We present an approach for entangling electron spin qubits localized on spatially separated impurity atoms or quantum dots via a multielectron, two-level quantum dot. The effective exchange interaction mediated by the dot can be understood as the simplest manifestation of Ruderman-Kittel-Kasuya-Yosida exchange, and can be manipulated through gate voltage control of level splittings and tunneling amplitudes within the system. This provides both a high degree of tunability and a means for realizing high-fidelity two-qubit gates between spatially separated spins, yielding an experimentally accessible method of coupling donor electron spins in silicon via a hybrid impurity-dot system. PMID:26196638
Tunable Spin-Qubit Coupling Mediated by a Multielectron Quantum Dot
NASA Astrophysics Data System (ADS)
Srinivasa, V.; Xu, H.; Taylor, J. M.
2015-06-01
We present an approach for entangling electron spin qubits localized on spatially separated impurity atoms or quantum dots via a multielectron, two-level quantum dot. The effective exchange interaction mediated by the dot can be understood as the simplest manifestation of Ruderman-Kittel-Kasuya-Yosida exchange, and can be manipulated through gate voltage control of level splittings and tunneling amplitudes within the system. This provides both a high degree of tunability and a means for realizing high-fidelity two-qubit gates between spatially separated spins, yielding an experimentally accessible method of coupling donor electron spins in silicon via a hybrid impurity-dot system.
Statistical benchmarking for orthogonal electrostatic quantum dot qubit devices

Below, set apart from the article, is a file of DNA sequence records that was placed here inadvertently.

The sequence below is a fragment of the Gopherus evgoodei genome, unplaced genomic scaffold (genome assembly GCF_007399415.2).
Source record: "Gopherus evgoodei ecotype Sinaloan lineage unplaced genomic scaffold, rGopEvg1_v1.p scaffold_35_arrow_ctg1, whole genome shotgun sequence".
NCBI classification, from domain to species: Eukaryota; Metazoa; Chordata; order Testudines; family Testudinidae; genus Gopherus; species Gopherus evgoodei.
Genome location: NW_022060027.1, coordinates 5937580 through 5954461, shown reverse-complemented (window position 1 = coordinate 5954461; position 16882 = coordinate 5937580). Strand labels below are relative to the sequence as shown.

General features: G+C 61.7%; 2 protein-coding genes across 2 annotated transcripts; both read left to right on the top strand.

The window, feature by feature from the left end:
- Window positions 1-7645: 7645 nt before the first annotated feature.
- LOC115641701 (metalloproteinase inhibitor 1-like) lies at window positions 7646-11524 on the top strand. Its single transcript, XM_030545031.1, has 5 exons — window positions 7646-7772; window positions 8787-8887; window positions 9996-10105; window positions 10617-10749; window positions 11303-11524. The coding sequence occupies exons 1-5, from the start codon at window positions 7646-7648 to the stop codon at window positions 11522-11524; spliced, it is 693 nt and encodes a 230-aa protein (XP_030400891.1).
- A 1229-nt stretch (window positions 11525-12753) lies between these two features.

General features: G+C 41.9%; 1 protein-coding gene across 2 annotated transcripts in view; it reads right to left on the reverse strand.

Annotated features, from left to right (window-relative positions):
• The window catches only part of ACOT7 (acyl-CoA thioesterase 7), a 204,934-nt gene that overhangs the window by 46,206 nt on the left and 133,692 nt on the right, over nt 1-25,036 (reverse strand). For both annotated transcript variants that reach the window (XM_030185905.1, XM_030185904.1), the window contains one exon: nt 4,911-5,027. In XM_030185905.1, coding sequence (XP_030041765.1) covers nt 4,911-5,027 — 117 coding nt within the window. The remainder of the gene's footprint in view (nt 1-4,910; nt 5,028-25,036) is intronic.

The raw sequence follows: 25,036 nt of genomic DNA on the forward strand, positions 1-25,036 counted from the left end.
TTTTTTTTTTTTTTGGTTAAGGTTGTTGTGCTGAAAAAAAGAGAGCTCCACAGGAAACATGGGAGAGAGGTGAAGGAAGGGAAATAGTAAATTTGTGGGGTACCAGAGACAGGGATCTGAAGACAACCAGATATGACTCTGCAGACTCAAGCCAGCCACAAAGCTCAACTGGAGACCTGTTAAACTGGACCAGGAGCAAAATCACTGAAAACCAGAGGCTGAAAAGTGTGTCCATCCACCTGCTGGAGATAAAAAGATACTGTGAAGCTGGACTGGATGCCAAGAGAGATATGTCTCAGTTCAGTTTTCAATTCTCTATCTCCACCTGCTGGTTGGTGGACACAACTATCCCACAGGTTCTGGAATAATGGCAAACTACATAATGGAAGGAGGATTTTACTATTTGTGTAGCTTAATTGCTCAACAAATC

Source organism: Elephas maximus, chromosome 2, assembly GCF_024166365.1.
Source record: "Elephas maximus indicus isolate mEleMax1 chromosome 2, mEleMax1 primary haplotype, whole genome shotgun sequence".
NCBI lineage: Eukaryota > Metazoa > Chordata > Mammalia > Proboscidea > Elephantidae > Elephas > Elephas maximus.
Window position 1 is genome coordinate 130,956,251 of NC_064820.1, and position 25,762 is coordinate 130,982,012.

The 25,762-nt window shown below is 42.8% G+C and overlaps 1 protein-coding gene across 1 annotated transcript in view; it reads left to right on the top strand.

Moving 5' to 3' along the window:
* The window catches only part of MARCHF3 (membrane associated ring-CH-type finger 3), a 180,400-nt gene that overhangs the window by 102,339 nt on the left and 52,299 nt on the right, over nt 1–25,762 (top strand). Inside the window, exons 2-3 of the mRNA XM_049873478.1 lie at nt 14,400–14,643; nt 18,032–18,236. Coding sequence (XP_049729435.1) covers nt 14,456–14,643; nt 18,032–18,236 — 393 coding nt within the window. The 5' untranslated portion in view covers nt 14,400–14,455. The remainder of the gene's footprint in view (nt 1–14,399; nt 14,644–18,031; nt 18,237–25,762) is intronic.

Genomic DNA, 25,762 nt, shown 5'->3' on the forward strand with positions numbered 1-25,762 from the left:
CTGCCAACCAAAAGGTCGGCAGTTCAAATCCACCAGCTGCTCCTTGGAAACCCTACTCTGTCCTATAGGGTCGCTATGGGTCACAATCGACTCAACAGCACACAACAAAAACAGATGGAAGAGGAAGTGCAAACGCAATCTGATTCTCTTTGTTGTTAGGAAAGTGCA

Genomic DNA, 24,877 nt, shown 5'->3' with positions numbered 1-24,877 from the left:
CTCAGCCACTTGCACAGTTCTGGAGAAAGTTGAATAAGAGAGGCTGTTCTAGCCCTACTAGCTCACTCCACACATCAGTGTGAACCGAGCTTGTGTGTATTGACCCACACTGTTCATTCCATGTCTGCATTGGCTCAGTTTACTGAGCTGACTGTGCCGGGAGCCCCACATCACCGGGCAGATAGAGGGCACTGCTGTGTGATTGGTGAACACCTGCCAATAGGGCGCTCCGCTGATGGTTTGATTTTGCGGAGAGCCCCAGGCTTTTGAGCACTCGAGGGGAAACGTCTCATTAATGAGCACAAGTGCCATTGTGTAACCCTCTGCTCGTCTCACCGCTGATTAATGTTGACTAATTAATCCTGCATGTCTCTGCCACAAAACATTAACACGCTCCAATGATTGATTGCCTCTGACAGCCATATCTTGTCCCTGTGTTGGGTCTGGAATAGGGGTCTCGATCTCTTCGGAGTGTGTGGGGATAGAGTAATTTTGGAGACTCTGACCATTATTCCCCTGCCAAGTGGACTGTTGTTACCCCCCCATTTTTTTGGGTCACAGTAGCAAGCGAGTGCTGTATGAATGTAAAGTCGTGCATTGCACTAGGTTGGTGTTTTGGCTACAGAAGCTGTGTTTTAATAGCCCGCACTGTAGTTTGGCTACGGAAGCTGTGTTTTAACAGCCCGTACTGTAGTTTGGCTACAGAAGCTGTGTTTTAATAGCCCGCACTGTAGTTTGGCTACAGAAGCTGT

NASA Astrophysics Data System (ADS)
Gamble, John; Frees, Adam; Friesen, Mark; Coppersmith, S. N.
2014-03-01
Quantum dots in semiconductor systems have emerged as attractive candidates for the implementation of quantum information processors because of the promise of scalability, manipulability, and integration with existing classical electronics. A limitation in current devices is that the electrostatic gates used for qubit manipulation exhibit strong cross-capacitance, presenting a barrier for practical scale-up. Here, we introduce a statistical framework for making precise the notion of orthogonality. We apply our method to analyze recently implemented designs at the University of Wisconsin-Madison that exhibit much increased orthogonal control than was previously possible. We then use our statistical modeling to future device designs, providing practical guidelines for devices to have robust control properties. Sandia National Laboratories is a multi-program laboratory managed and operated by Sandia Corporation, a wholly owned subsidiary of Lockheed Martin Corporation, for the U.S. Department of Energy Nuclear Security Administration under contract DE-AC04-94AL85000. The views and conclusions contained in this document are those of the authors and should not be interpreted as representing the official policies, either expressly or implied, of the US Government. This work was supported in part by the Laboratory Directed Research and Development program at Sandia National Laboratories, by ARO (W911NF-12-0607), and by the United States Department of Defense.